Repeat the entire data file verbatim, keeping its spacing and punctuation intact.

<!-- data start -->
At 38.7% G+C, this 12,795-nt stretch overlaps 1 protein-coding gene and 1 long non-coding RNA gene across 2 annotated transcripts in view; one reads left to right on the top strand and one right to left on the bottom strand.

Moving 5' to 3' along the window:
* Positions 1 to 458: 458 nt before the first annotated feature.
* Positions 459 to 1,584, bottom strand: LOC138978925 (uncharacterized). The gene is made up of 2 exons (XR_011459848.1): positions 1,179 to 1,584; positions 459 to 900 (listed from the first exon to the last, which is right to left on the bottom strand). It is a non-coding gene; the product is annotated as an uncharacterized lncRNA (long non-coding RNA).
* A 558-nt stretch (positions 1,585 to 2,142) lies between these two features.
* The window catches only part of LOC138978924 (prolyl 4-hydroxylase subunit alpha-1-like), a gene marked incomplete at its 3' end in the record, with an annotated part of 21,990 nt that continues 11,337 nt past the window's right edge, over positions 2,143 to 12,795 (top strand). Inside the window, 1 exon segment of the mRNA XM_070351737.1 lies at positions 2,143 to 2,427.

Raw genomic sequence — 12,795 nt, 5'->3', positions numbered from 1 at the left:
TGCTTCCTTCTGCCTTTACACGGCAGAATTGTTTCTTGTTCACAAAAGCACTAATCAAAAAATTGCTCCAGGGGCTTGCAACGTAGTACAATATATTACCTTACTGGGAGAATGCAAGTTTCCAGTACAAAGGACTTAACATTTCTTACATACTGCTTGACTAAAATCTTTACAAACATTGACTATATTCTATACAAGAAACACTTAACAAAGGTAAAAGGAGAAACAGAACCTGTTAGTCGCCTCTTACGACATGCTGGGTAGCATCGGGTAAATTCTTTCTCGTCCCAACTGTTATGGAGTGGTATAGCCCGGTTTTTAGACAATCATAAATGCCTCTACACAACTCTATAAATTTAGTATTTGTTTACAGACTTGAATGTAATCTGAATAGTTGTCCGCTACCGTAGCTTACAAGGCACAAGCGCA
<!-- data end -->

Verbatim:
At 38.7% G+C, this 12,795-nt stretch overlaps 1 protein-coding gene and 1 long non-coding RNA gene across 2 annotated transcripts in view; one reads left to right on the top strand and one right to left on the bottom strand.

Moving 5' to 3' along the window:
* Positions 1 to 458: 458 nt before the first annotated feature.
* Positions 459 to 1,584, bottom strand: LOC138978925 (uncharacterized). The gene is made up of 2 exons (XR_011459848.1): positions 1,179 to 1,584; positions 459 to 900 (listed from the first exon to the last, which is right to left on the bottom strand). It is a non-coding gene; the product is annotated as an uncharacterized lncRNA (long non-coding RNA).
* A 558-nt stretch (positions 1,585 to 2,142) lies between these two features.
* The window catches only part of LOC138978924 (prolyl 4-hydroxylase subunit alpha-1-like), a gene marked incomplete at its 3' end in the record, with an annotated part of 21,990 nt that continues 11,337 nt past the window's right edge, over positions 2,143 to 12,795 (top strand). Inside the window, 1 exon segment of the mRNA XM_070351737.1 lies at positions 2,143 to 2,427.

Raw genomic sequence — 12,795 nt, 5'->3', positions numbered from 1 at the left:
TGCTTCCTTCTGCCTTTACACGGCAGAATTGTTTCTTGTTCACAAAAGCACTAATCAAAAAATTGCTCCAGGGGCTTGCAACGTAGTACAATATATTACCTTACTGGGAGAATGCAAGTTTCCAGTACAAAGGACTTAACATTTCTTACATACTGCTTGACTAAAATCTTTACAAACATTGACTATATTCTATACAAGAAACACTTAACAAAGGTAAAAGGAGAAACAGAACCTGTTAGTCGCCTCTTACGACATGCTGGGTAGCATCGGGTAAATTCTTTCTCGTCCCAACTGTTATGGAGTGGTATAGCCCGGTTTTTAGACAATCATAAATGCCTCTACACAACTCTATAAATTTAGTATTTGTTTACAGACTTGAATGTAATCTGAATAGTTGTCCGCTACCGTAGCTTACAAGGCACAAGCGCA